UBC Day 15: Drinks Anyone?

I just realized that some of my friends have no idea what it is that I do. They know that I am in PR. They see that I am never really “off the clock” as I’m responding to messages and tweets even when we’re just out for a girls’ night. Last night, one of my friends joked that this was what it must be like to be in PR, you know, going out for drinks for a living.


Snickering aside, I realized that my friends really don’t know what a professional communicator does. And part of that is my fault. I share the fun “glamorous” stuff – the parties, the events and cool people I meet. I don’t really get into the behind the scenes work that happens: the development and planning; the hours of calls and emails; or me banging my head against the wall. They never hear about the detailed communications plans that I write for six very distinct regions. They think I go for drinks, and hold the occasion press conference… that is followed by drinks.

Our value as professional communicators is constantly challenged and the onus is on us to ensure that we get the respect that we deserve. PR’s dubious beginnings with the likes of consummate showman and scam artist, P.T. Barnum doesn’t help. Over the years PR has gotten a bad wrap that has likened PR pros to the old snake-oil salesmen traveling from town to town.

The next time you are faced with the question of what it is that you actually do, share this:

UBC Day 12: Can you Defy Gravity?

On my way into work, I was listening to the soundtrack for Wicked, one of my favourite musicals. The song Defying Gravity never fails to inspire me and, if you’ll pardon the Bette Midler reference, put some wind beneath my wings.

If you’ve seen this musical you know this is a pivotal part in the story where Elphba becomes the Wicked Witch of the West. But the story, and this song in particular, is about playing by your own rules and carving your own path. This is what we do in PR. We carve out our own path to get our message heard.

Have you defied gravity lately?

UBC Day 11: Wild Cards

Have you ever met your hero? Someone, that as a child you idolized?

What was it like? Did you get star-struck or take it in stride? More importantly, did they live up to your expectations?

Expectations are a tricky thing. They are not tangible; are purely subjective and can sometimes bite you in the ass.

Think about your most recent PR campaign. Did you plan out what you were going to do with an end goal in mind? That’s an expectation. I will do this and expect that this will be the result. Sometimes that just doesn’t happen and you are left scratching your head wondering what the heck just happened.

I can tell you what happened. People. People are the wild card in every campaign. We can use research and our best tried and true methods, but people are a sometimes predictable and sometimes not.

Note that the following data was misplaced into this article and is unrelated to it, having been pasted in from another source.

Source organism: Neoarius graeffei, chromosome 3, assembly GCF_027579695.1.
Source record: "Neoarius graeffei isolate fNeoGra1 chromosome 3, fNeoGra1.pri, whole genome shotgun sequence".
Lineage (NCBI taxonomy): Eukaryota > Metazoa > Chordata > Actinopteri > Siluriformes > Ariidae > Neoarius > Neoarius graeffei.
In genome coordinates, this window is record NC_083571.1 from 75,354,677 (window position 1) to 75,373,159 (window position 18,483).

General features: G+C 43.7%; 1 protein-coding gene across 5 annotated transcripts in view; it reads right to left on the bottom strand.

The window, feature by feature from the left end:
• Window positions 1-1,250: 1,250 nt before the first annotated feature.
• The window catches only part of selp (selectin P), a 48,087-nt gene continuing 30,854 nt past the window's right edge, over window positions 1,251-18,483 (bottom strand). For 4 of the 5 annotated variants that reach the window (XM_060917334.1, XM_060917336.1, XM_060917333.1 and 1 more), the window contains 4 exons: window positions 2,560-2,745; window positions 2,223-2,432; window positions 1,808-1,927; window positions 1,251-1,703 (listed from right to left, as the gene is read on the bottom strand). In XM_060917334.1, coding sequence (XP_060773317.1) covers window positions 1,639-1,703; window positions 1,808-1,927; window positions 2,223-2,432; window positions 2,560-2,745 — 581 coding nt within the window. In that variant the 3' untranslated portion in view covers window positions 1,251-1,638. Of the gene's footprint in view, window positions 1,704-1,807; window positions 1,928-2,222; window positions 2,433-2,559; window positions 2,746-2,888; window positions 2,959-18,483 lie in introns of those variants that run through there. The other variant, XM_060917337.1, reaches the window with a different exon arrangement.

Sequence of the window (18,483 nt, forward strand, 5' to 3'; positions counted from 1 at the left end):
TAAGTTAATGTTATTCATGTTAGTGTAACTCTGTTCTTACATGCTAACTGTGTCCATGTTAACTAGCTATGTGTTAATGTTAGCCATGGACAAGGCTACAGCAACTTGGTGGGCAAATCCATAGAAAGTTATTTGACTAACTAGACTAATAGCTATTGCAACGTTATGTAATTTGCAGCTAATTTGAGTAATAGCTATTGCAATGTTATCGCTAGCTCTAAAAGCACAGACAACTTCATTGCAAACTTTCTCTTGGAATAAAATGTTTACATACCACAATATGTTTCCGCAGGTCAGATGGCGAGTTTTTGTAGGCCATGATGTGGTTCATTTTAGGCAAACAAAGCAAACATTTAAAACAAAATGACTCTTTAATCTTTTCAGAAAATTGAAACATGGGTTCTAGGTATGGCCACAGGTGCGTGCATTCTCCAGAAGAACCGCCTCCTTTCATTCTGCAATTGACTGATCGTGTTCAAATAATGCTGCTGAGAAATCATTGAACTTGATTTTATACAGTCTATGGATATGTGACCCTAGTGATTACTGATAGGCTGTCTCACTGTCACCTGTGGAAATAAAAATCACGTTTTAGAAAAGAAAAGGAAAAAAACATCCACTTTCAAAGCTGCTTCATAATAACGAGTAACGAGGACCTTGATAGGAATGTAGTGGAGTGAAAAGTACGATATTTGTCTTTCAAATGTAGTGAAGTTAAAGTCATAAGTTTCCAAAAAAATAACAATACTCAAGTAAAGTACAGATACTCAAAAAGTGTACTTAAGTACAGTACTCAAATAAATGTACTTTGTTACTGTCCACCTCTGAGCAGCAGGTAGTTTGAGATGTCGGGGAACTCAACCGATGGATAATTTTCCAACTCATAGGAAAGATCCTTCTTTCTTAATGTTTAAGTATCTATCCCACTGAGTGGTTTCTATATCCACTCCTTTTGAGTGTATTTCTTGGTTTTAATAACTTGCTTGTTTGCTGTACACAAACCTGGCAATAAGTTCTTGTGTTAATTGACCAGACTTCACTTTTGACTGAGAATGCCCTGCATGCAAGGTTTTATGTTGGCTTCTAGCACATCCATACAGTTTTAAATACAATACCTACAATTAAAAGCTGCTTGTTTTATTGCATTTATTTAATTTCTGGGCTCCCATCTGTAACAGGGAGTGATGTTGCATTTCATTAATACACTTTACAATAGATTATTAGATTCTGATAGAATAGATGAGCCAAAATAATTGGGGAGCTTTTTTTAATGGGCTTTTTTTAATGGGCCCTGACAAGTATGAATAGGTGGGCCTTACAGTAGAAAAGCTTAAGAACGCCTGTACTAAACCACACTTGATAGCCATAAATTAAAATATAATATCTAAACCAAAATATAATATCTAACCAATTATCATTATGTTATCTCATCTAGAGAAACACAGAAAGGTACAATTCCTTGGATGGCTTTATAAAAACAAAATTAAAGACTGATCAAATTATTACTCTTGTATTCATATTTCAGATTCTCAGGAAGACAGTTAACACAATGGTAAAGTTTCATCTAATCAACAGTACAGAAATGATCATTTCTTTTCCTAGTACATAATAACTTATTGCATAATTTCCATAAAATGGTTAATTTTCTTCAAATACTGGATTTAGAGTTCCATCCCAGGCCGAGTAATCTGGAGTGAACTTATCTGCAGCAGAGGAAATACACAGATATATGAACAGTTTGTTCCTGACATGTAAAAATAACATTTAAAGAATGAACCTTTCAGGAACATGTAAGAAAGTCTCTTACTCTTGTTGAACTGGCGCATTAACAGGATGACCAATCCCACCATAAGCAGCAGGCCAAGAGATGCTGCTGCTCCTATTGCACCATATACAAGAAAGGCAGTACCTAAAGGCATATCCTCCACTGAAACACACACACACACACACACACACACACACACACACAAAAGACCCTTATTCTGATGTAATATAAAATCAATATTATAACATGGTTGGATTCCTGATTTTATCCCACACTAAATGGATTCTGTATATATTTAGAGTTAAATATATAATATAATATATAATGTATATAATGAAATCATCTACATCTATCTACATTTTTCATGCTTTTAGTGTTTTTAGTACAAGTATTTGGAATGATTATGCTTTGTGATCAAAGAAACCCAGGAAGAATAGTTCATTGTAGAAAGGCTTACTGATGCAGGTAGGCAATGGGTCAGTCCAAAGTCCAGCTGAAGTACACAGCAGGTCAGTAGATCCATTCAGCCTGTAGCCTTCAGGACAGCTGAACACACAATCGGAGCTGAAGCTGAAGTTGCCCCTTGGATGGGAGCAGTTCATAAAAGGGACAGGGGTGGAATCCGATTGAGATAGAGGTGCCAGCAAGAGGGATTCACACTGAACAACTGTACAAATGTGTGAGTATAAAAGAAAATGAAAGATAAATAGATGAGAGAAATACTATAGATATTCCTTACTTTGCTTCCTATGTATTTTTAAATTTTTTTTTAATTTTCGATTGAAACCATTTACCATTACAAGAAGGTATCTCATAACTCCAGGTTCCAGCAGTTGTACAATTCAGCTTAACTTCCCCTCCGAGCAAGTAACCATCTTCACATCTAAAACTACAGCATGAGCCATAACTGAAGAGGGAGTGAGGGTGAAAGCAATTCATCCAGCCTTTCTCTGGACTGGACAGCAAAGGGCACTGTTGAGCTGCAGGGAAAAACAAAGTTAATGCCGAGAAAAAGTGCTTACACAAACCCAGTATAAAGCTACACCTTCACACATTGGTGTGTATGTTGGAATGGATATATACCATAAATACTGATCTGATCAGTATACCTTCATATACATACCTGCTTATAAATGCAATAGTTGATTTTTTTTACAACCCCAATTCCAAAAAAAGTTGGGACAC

So what’s a communicator to do? We need to manage expectations. Others, as well as our own. Under promise and over deliver. Then you’ll be the hero.

UBC Day 08: Old School PR

In line with yesterday’s post about how PR is everywhere, today I volunteered to hand out some flyers at a local event to promote an upcoming bout for my new roller derby league. This is PR at its most basic… and it’s very effective.

How many times have you started a campaign detailing out how you will promote online through social media sites, your website, online newsgroups, fan sites and email newsletters to get the word out. How many times have you created a print advertising campaign to coincide? If you’re like me, you do this all the time. But when was the last time you mobilized an actual team to do some grass roots campaigning?

We’re so focused on the new. We get excited to communicate with audiences through social media. We have conversations. We measure impressions. But much of the people we touch through these methods are already aware of what we do. Something as simple handing out flyers allows you to reach new audiences. Grass roots communication is a powerful tool that often gets left behind when we’re planning because, let’s face it, taking the time to do something such as handing out flyers is, well, time consuming; as is recruiting volunteers.

Creating social media and advertising campaigns are more time efficient as most outward messages can be scheduled, but the advantage of going grass roots is the physical interaction with the audience you are targeting. Conversations happen. Impressions are made.

Sounds familiar?